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Tingling & Numbness in the Toes During Exercise

Tingling and numbness in your toes -- possibly bad enough to get in the way of a good workout -- has many possible causes. Some are simple to remedy. Toes that tingle and go numb may be due to the wrong footwear, nerve irritation and exercise position. However, if your problem is persistent and doesn't respond to simple fixes, check with your doctor to rule out a medical condition.

A simple reason may be causing the numbness and tingling in your toes as you exercise -- ill-fitting shoes. Shoes that are tied too tightly or are too small affect your circulation. If one foot is bigger than the other, you’ll need looser lacing on that foot. Also make sure your socks are not too thick as this makes shoes too tight. Shoes that are brand-new and not broken in and shoes that are too old sometimes contribute to tingling and numbness. Purchase athletic shoes from a store where the staff is knowledgeable and test drive them in the store. Wear the socks you normally work out in when you try them on to get the right fit.

If you are working out on an elliptical trainer, you may experience “sleepy foot syndrome" similar to the numbness you get when you stand in one position without moving for a long time. On the elliptical, you are moving your body, but your foot is planted in one spot on the pedals. To prevent this, move your feet around a bit as you stride and wiggle your toes. Changing direction also helps to increase the circulation to your feet, which combats toe numbness and tingling.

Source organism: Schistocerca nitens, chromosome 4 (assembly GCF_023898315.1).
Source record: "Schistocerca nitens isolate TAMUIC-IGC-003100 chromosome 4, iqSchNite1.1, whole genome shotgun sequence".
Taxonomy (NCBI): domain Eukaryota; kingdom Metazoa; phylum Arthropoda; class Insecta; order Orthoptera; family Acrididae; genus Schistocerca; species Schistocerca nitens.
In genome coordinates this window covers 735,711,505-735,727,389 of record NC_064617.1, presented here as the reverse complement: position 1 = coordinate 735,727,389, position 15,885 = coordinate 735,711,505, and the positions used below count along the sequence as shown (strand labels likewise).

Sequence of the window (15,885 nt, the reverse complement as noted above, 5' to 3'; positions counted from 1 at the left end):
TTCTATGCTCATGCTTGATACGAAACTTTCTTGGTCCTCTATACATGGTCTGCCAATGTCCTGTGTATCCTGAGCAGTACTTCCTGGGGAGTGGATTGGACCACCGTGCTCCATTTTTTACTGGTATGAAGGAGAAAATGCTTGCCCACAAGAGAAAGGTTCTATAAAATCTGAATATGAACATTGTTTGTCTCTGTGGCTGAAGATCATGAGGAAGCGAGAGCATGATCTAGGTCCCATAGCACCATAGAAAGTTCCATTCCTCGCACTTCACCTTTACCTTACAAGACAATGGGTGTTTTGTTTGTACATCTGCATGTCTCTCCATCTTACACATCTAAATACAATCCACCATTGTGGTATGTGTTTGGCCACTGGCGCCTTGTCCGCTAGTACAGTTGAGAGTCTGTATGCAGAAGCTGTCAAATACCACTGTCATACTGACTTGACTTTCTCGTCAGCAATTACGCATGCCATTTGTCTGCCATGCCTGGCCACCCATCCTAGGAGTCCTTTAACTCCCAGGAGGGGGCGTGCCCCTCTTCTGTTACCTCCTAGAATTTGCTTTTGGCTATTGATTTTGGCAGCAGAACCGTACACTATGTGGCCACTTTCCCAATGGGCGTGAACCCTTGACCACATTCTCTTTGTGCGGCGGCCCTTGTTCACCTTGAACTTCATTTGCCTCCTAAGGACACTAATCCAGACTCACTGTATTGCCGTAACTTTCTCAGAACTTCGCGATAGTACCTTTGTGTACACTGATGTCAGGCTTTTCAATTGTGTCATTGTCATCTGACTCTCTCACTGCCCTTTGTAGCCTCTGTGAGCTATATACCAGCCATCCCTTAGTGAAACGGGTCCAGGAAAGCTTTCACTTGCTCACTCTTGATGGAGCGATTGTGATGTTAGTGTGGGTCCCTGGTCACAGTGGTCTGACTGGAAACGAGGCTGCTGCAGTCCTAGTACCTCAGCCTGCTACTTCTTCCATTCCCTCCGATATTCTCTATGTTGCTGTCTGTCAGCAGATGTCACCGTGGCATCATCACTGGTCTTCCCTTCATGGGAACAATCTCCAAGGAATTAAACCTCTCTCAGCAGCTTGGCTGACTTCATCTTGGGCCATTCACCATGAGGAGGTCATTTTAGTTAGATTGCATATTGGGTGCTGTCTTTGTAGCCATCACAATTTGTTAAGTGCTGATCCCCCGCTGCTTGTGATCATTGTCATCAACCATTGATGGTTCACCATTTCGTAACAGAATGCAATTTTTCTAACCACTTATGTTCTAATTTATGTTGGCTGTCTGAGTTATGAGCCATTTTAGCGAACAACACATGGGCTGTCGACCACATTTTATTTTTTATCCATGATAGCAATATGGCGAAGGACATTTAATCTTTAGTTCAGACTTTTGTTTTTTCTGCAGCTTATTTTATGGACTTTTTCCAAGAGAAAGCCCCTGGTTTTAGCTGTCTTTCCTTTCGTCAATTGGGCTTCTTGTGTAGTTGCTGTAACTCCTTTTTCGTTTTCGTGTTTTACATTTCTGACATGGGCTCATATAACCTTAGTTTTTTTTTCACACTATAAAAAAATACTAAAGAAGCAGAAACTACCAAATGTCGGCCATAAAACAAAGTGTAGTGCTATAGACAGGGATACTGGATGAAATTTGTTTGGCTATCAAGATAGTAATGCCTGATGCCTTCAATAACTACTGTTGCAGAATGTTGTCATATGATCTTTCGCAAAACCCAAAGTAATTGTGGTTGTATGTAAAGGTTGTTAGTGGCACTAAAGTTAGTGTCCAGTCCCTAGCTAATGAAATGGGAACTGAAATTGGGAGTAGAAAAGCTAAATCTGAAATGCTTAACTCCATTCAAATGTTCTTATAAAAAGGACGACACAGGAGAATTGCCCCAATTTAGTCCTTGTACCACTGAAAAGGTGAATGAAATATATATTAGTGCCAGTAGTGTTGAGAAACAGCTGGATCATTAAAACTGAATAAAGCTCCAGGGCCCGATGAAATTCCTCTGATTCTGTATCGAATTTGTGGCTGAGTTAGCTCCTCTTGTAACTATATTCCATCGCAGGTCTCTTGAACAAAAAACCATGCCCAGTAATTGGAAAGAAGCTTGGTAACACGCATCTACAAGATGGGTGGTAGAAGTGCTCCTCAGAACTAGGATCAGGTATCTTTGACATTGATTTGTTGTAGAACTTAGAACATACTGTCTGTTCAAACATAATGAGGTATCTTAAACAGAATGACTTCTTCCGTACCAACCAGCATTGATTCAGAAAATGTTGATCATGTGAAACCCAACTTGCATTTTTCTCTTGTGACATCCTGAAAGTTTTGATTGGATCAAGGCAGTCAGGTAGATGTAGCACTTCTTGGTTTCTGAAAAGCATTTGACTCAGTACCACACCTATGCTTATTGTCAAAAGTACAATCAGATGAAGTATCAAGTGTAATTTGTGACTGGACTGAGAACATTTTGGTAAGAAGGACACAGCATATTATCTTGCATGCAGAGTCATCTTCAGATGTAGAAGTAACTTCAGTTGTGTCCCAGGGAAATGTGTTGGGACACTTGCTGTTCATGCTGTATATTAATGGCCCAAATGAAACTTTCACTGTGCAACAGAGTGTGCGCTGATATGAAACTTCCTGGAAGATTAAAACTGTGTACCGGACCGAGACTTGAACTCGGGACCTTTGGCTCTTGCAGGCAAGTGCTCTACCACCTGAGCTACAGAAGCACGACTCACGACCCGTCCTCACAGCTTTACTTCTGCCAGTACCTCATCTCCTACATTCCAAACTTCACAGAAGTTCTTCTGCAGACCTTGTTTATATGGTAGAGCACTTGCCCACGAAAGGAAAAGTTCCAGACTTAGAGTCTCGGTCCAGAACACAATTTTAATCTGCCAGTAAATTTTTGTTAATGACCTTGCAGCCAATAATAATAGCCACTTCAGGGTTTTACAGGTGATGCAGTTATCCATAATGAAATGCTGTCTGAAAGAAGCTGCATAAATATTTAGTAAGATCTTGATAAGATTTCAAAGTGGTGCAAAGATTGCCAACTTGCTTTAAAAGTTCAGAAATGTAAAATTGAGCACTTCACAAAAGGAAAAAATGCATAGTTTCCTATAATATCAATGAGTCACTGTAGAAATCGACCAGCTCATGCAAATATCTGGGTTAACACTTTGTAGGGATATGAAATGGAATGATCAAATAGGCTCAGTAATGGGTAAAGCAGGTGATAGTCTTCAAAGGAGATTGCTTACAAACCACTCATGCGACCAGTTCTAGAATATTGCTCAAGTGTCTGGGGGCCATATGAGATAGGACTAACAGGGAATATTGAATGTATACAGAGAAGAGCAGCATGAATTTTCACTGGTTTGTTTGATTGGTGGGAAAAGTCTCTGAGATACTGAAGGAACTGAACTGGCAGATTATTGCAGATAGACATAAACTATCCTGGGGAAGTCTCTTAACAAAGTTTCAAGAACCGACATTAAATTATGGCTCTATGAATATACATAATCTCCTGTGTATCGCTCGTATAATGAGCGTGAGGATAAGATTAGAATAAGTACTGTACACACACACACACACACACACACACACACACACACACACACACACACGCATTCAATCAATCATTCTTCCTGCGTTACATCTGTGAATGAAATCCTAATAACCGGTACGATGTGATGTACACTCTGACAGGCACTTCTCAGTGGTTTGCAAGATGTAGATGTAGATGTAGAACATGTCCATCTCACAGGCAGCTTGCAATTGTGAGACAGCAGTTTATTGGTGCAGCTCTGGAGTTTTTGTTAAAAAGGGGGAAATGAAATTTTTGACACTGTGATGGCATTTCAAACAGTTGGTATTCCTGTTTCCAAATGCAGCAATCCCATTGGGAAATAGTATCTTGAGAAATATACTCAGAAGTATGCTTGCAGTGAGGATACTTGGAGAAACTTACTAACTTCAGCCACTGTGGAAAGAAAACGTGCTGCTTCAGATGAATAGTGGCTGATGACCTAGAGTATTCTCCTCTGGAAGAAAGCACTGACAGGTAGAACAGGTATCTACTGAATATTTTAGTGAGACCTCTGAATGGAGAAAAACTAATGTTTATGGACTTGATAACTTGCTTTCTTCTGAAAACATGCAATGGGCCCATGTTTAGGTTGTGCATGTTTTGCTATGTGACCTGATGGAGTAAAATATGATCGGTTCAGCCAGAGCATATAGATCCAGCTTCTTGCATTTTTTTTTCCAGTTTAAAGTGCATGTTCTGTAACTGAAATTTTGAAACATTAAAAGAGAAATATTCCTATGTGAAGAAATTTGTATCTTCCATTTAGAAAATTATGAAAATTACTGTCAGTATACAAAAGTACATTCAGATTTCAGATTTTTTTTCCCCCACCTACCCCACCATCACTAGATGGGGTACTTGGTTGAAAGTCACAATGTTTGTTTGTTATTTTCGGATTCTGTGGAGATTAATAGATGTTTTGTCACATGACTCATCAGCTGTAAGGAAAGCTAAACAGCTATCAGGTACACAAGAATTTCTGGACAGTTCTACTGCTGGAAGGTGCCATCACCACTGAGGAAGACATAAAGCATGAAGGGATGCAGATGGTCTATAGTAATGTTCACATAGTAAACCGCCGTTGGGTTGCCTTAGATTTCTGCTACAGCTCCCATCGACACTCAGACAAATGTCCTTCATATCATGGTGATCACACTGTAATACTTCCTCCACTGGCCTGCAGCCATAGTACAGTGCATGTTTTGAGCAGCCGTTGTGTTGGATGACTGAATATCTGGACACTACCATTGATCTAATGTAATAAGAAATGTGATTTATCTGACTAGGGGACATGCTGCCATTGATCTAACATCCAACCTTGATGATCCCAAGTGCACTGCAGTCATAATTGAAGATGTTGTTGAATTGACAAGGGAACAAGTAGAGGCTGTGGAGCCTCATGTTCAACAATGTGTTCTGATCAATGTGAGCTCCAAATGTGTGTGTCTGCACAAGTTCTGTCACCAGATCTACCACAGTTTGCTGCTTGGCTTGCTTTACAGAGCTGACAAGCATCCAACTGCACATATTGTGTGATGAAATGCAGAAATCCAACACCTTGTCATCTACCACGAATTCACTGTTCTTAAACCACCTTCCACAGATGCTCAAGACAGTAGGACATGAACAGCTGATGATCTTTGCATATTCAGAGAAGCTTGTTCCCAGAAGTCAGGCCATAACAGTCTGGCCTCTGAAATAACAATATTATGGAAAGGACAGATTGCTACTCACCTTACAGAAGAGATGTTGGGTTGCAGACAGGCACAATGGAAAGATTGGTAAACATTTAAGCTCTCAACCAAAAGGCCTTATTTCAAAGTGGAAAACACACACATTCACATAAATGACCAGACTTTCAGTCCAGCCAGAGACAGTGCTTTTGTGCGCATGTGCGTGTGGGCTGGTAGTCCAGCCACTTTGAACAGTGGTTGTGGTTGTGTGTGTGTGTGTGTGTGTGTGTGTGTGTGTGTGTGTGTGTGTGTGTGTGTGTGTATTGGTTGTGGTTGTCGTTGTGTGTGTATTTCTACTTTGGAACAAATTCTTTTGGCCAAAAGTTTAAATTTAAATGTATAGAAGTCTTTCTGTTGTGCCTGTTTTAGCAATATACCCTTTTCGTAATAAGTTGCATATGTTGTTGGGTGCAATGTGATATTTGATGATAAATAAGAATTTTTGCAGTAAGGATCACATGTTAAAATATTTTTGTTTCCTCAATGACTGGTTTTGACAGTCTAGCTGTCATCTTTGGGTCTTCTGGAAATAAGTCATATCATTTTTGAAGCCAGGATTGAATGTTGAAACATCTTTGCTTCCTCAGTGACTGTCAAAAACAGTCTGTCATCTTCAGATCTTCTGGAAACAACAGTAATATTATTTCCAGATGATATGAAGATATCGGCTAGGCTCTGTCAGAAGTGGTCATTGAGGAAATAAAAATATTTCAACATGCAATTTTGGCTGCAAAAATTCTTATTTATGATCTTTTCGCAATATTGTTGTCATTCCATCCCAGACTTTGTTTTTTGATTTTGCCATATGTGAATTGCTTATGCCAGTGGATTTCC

Nerve irritation, called a neuroma, is another possible cause. While the ball of your foot is the most vulnerable area, you may feel this between your third and fourth toe joints. Your toes may sting, burn or go numb. You also may have a burning or sharp pain on the ball of your foot. Taking a break from high impact activity or machines that increase pressure on the foot ball, like the elliptical, can help. Arch support or choosing different footwear helps as well. With your shoes, pay special attention to the shoe’s toe box. You need enough room for your toes both length- and width-wise. Also ensure the toe box is not too squishy.

Toe numbness and tingling may be caused by chronic compartment syndrome. “Compartments” are groups of muscles, blood vessels and nerves that are covered by a membrane called a fascia that does not stretch easily. With this condition, pressure within a compartment builds, which affects your blood flow when you exercise. In addition to numbness, you may have difficulty moving your foot. Orthotics and anti-inflammatory medicines sometimes help with this condition, but not always. Cross-training to include lower-impact exercises or exercising on softer surfaces, such as turf instead of pavement, also can help. If these measures don’t help, give your doctor a call. To help prevent this syndrome, hydrate before exercise, warm up and cool down and follow a healthy diet.

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This article reflects the views of the writer and does not necessarily reflect the views of Jillian Michaels or JillianMichaels.com.